Linearly ordered group

In mathematics, specifically abstract algebra, a linearly ordered or totally ordered group is a group G equipped with a total order "≤" that is translation-invariant. This may have different meanings. We say that (G, ≤) is a:

  • left-ordered group if a ≤ b implies c+a ≤ c+b for all abc in G,
  • right-ordered group if a ≤ b implies a+c ≤ b+c for all abc in G,
  • bi-ordered group if it is both left-ordered and right-ordered.

Note that G need not be abelian, even though we use additive notation (+) for the group operation.


In analogy with ordinary numbers, we call an element c of an ordered group positive if 0 ≤ c and c ≠ 0, where "0" here denotes the identity element of the group (not necessarily the familiar zero of the real numbers). The set of positive elements in a group is often denoted with G+.[a]

Elements of a linearly ordered group satisfy trichotomy: every element a of a linearly ordered group G is either positive (a ∈ G+), negative (−a ∈ G+), or zero (a = 0). If a linearly ordered group G is not trivial (i.e. 0 is not its only element), then G+ is infinite, since all multiples of a non-zero element are distinct.[b] Therefore, every nontrivial linearly ordered group is infinite.

If a is an element of a linearly ordered group G, then the absolute value of a, denoted by |a|, is defined to be:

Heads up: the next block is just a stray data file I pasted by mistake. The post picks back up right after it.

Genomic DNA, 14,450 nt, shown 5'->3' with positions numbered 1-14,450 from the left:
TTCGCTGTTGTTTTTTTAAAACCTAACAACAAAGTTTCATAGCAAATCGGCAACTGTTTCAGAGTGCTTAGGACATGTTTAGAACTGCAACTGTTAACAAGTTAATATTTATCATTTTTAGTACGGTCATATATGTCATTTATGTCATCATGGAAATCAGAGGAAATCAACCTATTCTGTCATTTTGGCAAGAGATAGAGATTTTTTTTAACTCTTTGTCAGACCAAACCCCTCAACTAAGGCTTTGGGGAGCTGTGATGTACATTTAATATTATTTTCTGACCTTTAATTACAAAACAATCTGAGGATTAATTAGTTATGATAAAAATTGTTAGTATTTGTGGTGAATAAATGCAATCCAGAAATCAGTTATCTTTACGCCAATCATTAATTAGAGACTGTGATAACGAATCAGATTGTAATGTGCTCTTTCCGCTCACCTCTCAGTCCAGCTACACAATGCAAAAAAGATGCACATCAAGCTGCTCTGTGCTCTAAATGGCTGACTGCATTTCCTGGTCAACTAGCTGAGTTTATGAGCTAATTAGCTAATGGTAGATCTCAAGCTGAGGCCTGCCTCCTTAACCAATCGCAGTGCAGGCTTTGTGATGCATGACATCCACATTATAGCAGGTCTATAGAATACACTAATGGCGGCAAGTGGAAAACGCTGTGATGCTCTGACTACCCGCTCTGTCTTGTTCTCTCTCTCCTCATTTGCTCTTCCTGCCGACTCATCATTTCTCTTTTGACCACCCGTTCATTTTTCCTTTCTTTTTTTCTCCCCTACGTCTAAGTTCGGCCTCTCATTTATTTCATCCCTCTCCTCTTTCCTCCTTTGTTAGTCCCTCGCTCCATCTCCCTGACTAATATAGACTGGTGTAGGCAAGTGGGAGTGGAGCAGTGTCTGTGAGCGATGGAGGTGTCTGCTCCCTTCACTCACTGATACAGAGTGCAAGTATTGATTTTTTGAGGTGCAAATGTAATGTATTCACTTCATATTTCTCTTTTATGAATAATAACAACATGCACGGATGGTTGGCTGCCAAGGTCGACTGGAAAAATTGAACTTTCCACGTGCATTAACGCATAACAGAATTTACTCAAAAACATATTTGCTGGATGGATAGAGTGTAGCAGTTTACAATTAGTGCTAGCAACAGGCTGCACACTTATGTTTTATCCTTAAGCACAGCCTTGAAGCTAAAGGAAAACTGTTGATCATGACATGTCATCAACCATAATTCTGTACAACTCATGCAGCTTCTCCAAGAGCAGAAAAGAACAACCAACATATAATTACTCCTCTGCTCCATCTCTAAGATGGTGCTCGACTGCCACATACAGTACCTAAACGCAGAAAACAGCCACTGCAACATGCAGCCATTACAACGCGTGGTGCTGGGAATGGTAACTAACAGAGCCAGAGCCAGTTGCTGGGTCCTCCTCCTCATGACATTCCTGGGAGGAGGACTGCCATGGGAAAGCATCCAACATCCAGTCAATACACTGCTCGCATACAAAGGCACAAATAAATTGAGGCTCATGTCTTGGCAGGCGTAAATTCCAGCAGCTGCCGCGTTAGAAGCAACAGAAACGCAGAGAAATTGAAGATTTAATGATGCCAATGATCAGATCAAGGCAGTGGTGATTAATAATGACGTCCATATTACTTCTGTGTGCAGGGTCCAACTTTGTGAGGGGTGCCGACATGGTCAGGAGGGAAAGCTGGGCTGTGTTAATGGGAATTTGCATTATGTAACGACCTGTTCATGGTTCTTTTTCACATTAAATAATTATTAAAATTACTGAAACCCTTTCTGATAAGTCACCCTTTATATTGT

If in addition the group G is abelian, then for any ab ∈ G the triangle inequality is satisfied: |a + b| ≤ |a| + |b|.


Any totally ordered group is torsion-free. Conversely, F. W. Levi showed that an abelian group admits a linear order if and only if it is torsion-free (Levi 1942).

Otto Hölder showed that every Archimedean group (a bi-ordered group satisfying an Archimedean property) is isomorphic to a subgroup of the additive group of real numbers, (Fuchs & Salce 2001, p. 61). If we write the Archimedean l.o. group multiplicatively, this may be shown by considering the Dedekind completion,   of the closure of a l.o. group under  th roots. We endow this space with the usual topology of a linear order, and then it can be shown that for each   the exponential maps   are well defined order preserving/reversing, topological group isomorphisms. Completing a l.o. group can be difficult in the non-Archimedean case. In these cases, one may classify a group by its rank: which is related to the order type of the largest sequence of convex subgroups.

A large source of examples of left-orderable groups comes from groups acting on the real line by order preserving homeomorphisms. Actually, for countable groups, this is known to be a characterization of left-orderability, see for instance (Ghys 2001).

See alsoEdit


  1. ^ Note that the + is written as a subscript, to distinguish from G+ which includes the identity element. See e.g. IsarMathLib, p. 344.
  2. ^ Formally, given any non-zero element c (which we can assume to be positive, otherwise take −c) and natural number k we have  , so by induction, given two natural numbers k < l, we have  , so there is an injection from the natural numbers into G.


  • Levi, F.W. (1942), "Ordered groups.", Proc. Indian Acad. Sci., A16 (4): 256–263, doi:10.1007/BF03174799
  • Fuchs, László; Salce, Luigi (2001), Modules over non-Noetherian domains, Mathematical Surveys and Monographs, 84, Providence, R.I.: American Mathematical Society, ISBN 978-0-8218-1963-0, MR 1794715
  • Ghys, É. (2001), "Groups acting on the circle.", L'Enseignement Mathématique, 47: 329–407